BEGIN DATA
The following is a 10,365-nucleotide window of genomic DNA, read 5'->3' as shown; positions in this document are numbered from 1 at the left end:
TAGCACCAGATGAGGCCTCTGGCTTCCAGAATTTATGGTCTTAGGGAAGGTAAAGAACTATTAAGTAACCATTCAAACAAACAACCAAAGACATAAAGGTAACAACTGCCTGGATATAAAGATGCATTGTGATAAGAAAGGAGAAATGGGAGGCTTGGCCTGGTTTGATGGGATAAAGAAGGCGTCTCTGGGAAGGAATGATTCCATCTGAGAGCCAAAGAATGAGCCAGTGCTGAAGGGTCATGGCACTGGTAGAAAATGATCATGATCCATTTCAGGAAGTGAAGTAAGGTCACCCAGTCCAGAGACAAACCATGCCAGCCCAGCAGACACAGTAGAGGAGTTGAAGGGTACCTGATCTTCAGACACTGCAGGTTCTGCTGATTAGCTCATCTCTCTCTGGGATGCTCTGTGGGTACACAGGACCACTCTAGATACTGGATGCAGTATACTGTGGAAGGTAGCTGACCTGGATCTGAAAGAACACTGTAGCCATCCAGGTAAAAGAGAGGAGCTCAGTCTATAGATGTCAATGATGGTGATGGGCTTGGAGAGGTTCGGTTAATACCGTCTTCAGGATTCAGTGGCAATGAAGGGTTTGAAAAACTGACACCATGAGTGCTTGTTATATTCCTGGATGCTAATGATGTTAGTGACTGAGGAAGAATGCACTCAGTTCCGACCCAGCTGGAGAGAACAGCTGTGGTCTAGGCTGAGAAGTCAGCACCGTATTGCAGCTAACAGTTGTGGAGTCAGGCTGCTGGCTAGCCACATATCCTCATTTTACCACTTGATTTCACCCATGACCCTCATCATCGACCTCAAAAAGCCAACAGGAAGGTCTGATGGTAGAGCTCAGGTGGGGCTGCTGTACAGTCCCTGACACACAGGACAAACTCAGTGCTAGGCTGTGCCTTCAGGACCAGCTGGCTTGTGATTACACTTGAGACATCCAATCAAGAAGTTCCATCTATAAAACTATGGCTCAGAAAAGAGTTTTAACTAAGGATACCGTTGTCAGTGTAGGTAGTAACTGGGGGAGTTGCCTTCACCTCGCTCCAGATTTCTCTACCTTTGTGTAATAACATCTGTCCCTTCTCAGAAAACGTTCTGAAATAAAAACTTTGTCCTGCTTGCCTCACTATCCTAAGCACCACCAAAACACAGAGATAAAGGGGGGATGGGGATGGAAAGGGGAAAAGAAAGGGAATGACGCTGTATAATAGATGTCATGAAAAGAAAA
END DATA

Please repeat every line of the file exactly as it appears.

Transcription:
The following is a 10,365-nucleotide window of genomic DNA, read 5'->3' as shown; positions in this document are numbered from 1 at the left end:
TAGCACCAGATGAGGCCTCTGGCTTCCAGAATTTATGGTCTTAGGGAAGGTAAAGAACTATTAAGTAACCATTCAAACAAACAACCAAAGACATAAAGGTAACAACTGCCTGGATATAAAGATGCATTGTGATAAGAAAGGAGAAATGGGAGGCTTGGCCTGGTTTGATGGGATAAAGAAGGCGTCTCTGGGAAGGAATGATTCCATCTGAGAGCCAAAGAATGAGCCAGTGCTGAAGGGTCATGGCACTGGTAGAAAATGATCATGATCCATTTCAGGAAGTGAAGTAAGGTCACCCAGTCCAGAGACAAACCATGCCAGCCCAGCAGACACAGTAGAGGAGTTGAAGGGTACCTGATCTTCAGACACTGCAGGTTCTGCTGATTAGCTCATCTCTCTCTGGGATGCTCTGTGGGTACACAGGACCACTCTAGATACTGGATGCAGTATACTGTGGAAGGTAGCTGACCTGGATCTGAAAGAACACTGTAGCCATCCAGGTAAAAGAGAGGAGCTCAGTCTATAGATGTCAATGATGGTGATGGGCTTGGAGAGGTTCGGTTAATACCGTCTTCAGGATTCAGTGGCAATGAAGGGTTTGAAAAACTGACACCATGAGTGCTTGTTATATTCCTGGATGCTAATGATGTTAGTGACTGAGGAAGAATGCACTCAGTTCCGACCCAGCTGGAGAGAACAGCTGTGGTCTAGGCTGAGAAGTCAGCACCGTATTGCAGCTAACAGTTGTGGAGTCAGGCTGCTGGCTAGCCACATATCCTCATTTTACCACTTGATTTCACCCATGACCCTCATCATCGACCTCAAAAAGCCAACAGGAAGGTCTGATGGTAGAGCTCAGGTGGGGCTGCTGTACAGTCCCTGACACACAGGACAAACTCAGTGCTAGGCTGTGCCTTCAGGACCAGCTGGCTTGTGATTACACTTGAGACATCCAATCAAGAAGTTCCATCTATAAAACTATGGCTCAGAAAAGAGTTTTAACTAAGGATACCGTTGTCAGTGTAGGTAGTAACTGGGGGAGTTGCCTTCACCTCGCTCCAGATTTCTCTACCTTTGTGTAATAACATCTGTCCCTTCTCAGAAAACGTTCTGAAATAAAAACTTTGTCCTGCTTGCCTCACTATCCTAAGCACCACCAAAACACAGAGATAAAGGGGGGATGGGGATGGAAAGGGGAAAAGAAAGGGAATGACGCTGTATAATAGATGTCATGAAAAGAAAA